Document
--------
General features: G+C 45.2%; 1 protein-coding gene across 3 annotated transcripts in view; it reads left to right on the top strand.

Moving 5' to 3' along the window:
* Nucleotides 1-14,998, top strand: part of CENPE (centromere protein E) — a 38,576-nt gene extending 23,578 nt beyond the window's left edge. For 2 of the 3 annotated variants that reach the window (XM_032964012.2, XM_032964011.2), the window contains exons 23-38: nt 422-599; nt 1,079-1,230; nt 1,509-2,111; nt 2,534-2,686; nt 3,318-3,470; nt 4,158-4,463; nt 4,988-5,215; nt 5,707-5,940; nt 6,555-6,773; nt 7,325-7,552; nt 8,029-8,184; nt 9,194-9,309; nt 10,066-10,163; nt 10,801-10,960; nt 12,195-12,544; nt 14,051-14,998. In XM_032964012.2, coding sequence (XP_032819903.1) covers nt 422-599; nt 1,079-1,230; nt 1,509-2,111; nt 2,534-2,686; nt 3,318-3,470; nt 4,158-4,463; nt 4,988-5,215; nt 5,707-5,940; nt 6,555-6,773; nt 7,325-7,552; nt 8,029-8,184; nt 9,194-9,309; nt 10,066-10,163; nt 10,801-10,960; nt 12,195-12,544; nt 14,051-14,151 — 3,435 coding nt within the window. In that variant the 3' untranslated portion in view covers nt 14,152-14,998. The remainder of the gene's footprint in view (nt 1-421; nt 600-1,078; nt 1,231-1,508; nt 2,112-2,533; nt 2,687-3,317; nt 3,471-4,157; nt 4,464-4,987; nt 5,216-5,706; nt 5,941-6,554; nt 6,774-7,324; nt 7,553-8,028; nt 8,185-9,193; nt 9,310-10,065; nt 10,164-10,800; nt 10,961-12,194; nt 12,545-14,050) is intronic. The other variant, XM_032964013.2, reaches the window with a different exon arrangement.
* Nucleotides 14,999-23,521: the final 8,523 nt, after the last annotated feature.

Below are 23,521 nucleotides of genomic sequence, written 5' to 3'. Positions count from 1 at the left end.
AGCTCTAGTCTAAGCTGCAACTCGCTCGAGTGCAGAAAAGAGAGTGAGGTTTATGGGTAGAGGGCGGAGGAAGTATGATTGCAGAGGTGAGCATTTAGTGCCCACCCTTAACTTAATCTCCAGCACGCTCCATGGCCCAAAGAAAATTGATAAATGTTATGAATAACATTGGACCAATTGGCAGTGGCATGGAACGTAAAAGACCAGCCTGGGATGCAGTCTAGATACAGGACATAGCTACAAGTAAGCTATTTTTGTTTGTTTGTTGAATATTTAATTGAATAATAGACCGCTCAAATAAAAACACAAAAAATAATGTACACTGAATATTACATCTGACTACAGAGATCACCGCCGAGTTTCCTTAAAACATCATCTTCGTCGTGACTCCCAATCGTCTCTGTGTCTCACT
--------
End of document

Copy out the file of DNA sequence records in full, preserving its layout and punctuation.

General features: G+C 45.2%; 1 protein-coding gene across 3 annotated transcripts in view; it reads left to right on the top strand.

Moving 5' to 3' along the window:
* Nucleotides 1-14,998, top strand: part of CENPE (centromere protein E) — a 38,576-nt gene extending 23,578 nt beyond the window's left edge. For 2 of the 3 annotated variants that reach the window (XM_032964012.2, XM_032964011.2), the window contains exons 23-38: nt 422-599; nt 1,079-1,230; nt 1,509-2,111; nt 2,534-2,686; nt 3,318-3,470; nt 4,158-4,463; nt 4,988-5,215; nt 5,707-5,940; nt 6,555-6,773; nt 7,325-7,552; nt 8,029-8,184; nt 9,194-9,309; nt 10,066-10,163; nt 10,801-10,960; nt 12,195-12,544; nt 14,051-14,998. In XM_032964012.2, coding sequence (XP_032819903.1) covers nt 422-599; nt 1,079-1,230; nt 1,509-2,111; nt 2,534-2,686; nt 3,318-3,470; nt 4,158-4,463; nt 4,988-5,215; nt 5,707-5,940; nt 6,555-6,773; nt 7,325-7,552; nt 8,029-8,184; nt 9,194-9,309; nt 10,066-10,163; nt 10,801-10,960; nt 12,195-12,544; nt 14,051-14,151 — 3,435 coding nt within the window. In that variant the 3' untranslated portion in view covers nt 14,152-14,998. The remainder of the gene's footprint in view (nt 1-421; nt 600-1,078; nt 1,231-1,508; nt 2,112-2,533; nt 2,687-3,317; nt 3,471-4,157; nt 4,464-4,987; nt 5,216-5,706; nt 5,941-6,554; nt 6,774-7,324; nt 7,553-8,028; nt 8,185-9,193; nt 9,310-10,065; nt 10,164-10,800; nt 10,961-12,194; nt 12,545-14,050) is intronic. The other variant, XM_032964013.2, reaches the window with a different exon arrangement.
* Nucleotides 14,999-23,521: the final 8,523 nt, after the last annotated feature.

Below are 23,521 nucleotides of genomic sequence, written 5' to 3'. Positions count from 1 at the left end.
AGCTCTAGTCTAAGCTGCAACTCGCTCGAGTGCAGAAAAGAGAGTGAGGTTTATGGGTAGAGGGCGGAGGAAGTATGATTGCAGAGGTGAGCATTTAGTGCCCACCCTTAACTTAATCTCCAGCACGCTCCATGGCCCAAAGAAAATTGATAAATGTTATGAATAACATTGGACCAATTGGCAGTGGCATGGAACGTAAAAGACCAGCCTGGGATGCAGTCTAGATACAGGACATAGCTACAAGTAAGCTATTTTTGTTTGTTTGTTGAATATTTAATTGAATAATAGACCGCTCAAATAAAAACACAAAAAATAATGTACACTGAATATTACATCTGACTACAGAGATCACCGCCGAGTTTCCTTAAAACATCATCTTCGTCGTGACTCCCAATCGTCTCTGTGTCTCACT